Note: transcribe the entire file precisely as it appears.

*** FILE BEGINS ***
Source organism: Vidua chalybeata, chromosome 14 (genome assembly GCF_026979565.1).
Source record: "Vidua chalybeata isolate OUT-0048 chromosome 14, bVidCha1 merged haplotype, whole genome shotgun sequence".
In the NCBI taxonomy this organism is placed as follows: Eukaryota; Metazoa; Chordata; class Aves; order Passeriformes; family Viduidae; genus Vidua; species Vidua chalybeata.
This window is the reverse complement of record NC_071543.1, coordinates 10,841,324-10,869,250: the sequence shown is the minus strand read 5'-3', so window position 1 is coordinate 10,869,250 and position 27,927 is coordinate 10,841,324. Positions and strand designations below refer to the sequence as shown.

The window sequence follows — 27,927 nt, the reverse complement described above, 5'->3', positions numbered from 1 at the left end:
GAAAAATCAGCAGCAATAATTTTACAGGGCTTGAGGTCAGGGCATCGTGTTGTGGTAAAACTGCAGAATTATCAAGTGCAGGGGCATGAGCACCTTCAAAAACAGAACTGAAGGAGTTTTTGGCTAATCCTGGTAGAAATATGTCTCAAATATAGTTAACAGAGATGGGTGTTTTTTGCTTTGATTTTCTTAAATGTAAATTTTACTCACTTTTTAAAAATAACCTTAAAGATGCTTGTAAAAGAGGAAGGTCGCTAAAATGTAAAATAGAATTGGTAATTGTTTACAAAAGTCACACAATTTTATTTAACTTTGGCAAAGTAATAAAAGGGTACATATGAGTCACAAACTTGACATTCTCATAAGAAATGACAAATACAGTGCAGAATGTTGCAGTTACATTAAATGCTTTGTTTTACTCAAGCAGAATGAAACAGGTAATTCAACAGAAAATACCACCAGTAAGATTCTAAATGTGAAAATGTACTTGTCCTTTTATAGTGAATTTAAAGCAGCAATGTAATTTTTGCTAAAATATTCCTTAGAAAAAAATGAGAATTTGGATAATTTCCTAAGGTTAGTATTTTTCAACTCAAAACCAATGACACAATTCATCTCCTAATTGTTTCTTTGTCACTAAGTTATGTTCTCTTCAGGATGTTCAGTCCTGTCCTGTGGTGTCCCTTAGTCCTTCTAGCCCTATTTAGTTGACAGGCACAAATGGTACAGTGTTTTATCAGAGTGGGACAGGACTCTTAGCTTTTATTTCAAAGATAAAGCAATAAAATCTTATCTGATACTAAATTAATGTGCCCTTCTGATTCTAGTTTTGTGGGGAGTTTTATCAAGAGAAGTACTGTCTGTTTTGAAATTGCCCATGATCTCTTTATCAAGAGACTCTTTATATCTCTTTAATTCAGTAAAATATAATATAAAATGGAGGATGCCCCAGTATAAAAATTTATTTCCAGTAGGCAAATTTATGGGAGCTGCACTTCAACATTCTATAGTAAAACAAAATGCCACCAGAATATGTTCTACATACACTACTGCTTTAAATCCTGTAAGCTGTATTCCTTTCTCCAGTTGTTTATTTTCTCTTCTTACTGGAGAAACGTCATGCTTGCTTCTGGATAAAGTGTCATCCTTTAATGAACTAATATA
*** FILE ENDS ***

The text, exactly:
Source organism: Vidua chalybeata, chromosome 14 (genome assembly GCF_026979565.1).
Source record: "Vidua chalybeata isolate OUT-0048 chromosome 14, bVidCha1 merged haplotype, whole genome shotgun sequence".
In the NCBI taxonomy this organism is placed as follows: Eukaryota; Metazoa; Chordata; class Aves; order Passeriformes; family Viduidae; genus Vidua; species Vidua chalybeata.
This window is the reverse complement of record NC_071543.1, coordinates 10,841,324-10,869,250: the sequence shown is the minus strand read 5'-3', so window position 1 is coordinate 10,869,250 and position 27,927 is coordinate 10,841,324. Positions and strand designations below refer to the sequence as shown.

The window sequence follows — 27,927 nt, the reverse complement described above, 5'->3', positions numbered from 1 at the left end:
GAAAAATCAGCAGCAATAATTTTACAGGGCTTGAGGTCAGGGCATCGTGTTGTGGTAAAACTGCAGAATTATCAAGTGCAGGGGCATGAGCACCTTCAAAAACAGAACTGAAGGAGTTTTTGGCTAATCCTGGTAGAAATATGTCTCAAATATAGTTAACAGAGATGGGTGTTTTTTGCTTTGATTTTCTTAAATGTAAATTTTACTCACTTTTTAAAAATAACCTTAAAGATGCTTGTAAAAGAGGAAGGTCGCTAAAATGTAAAATAGAATTGGTAATTGTTTACAAAAGTCACACAATTTTATTTAACTTTGGCAAAGTAATAAAAGGGTACATATGAGTCACAAACTTGACATTCTCATAAGAAATGACAAATACAGTGCAGAATGTTGCAGTTACATTAAATGCTTTGTTTTACTCAAGCAGAATGAAACAGGTAATTCAACAGAAAATACCACCAGTAAGATTCTAAATGTGAAAATGTACTTGTCCTTTTATAGTGAATTTAAAGCAGCAATGTAATTTTTGCTAAAATATTCCTTAGAAAAAAATGAGAATTTGGATAATTTCCTAAGGTTAGTATTTTTCAACTCAAAACCAATGACACAATTCATCTCCTAATTGTTTCTTTGTCACTAAGTTATGTTCTCTTCAGGATGTTCAGTCCTGTCCTGTGGTGTCCCTTAGTCCTTCTAGCCCTATTTAGTTGACAGGCACAAATGGTACAGTGTTTTATCAGAGTGGGACAGGACTCTTAGCTTTTATTTCAAAGATAAAGCAATAAAATCTTATCTGATACTAAATTAATGTGCCCTTCTGATTCTAGTTTTGTGGGGAGTTTTATCAAGAGAAGTACTGTCTGTTTTGAAATTGCCCATGATCTCTTTATCAAGAGACTCTTTATATCTCTTTAATTCAGTAAAATATAATATAAAATGGAGGATGCCCCAGTATAAAAATTTATTTCCAGTAGGCAAATTTATGGGAGCTGCACTTCAACATTCTATAGTAAAACAAAATGCCACCAGAATATGTTCTACATACACTACTGCTTTAAATCCTGTAAGCTGTATTCCTTTCTCCAGTTGTTTATTTTCTCTTCTTACTGGAGAAACGTCATGCTTGCTTCTGGATAAAGTGTCATCCTTTAATGAACTAATATA